We recently posted on cash grant programs in Sierra Leone and Kenya. In the recently published Mainstreaming Gender in Social Protection for the Informal Economy, Dr. Naila Kabeer of the University of Sussex argues that the design of cash transfer programs may be more important in determining who participates in them and who benefits than whether they are of the self-selecting public works kind or the social fund variety.
She finds weaknesses in both kinds of program:
Public works-type programs can be put in place faster than social fund schemes and are more effective in reaching vulnerable groups through their self-targeting mechanism. However, they systematically exclude certain sections of the poor. The assumption that labour is the most abundant asset of the poor ignores the ‘time poverty’ of poorer women.
A major problem with social funds is the notion of ‘the community’. In societies characterised by pervasive inequality and unmet needs, the call for community participation may merely serve to keep the powerlessness of the poor hidden. Project managers who rely on traditional leaders or existing structures of power to sustain community management thus reproduce inequalities within the community.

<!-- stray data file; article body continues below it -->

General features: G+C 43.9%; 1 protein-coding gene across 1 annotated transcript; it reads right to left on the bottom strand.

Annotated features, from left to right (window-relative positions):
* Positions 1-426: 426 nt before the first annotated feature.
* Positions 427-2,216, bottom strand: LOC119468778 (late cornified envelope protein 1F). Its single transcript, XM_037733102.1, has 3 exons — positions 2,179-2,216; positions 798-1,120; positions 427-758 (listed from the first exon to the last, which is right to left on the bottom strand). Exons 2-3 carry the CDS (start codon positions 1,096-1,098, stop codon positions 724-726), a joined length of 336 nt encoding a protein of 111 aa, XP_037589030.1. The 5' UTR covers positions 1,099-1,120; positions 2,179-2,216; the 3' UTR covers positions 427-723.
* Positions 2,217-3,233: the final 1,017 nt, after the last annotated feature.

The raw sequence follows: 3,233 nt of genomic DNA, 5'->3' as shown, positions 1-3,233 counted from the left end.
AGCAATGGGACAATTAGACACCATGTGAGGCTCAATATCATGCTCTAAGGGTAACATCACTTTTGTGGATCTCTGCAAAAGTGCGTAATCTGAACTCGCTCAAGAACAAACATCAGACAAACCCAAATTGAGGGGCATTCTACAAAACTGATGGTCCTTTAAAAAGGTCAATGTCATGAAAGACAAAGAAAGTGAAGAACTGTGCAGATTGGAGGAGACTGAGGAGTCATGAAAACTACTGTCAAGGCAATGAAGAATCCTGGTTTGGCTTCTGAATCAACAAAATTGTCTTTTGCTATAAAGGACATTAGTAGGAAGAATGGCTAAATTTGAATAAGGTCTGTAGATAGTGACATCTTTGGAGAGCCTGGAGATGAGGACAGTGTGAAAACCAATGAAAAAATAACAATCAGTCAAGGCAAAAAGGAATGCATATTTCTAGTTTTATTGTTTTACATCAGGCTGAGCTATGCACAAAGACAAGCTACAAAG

According to Kabeer the important variable is therefore not whether these programs are of the social fund or self-selecting public works variety, but rather of whether they take local conditions into account. What do you think?
Click here to here to listen to the author discuss this book on the Commonwealth Broadcast Association’s ‘Pick of the Commonwealth’ – March edition #29 (interview starts at 20.22 minutes).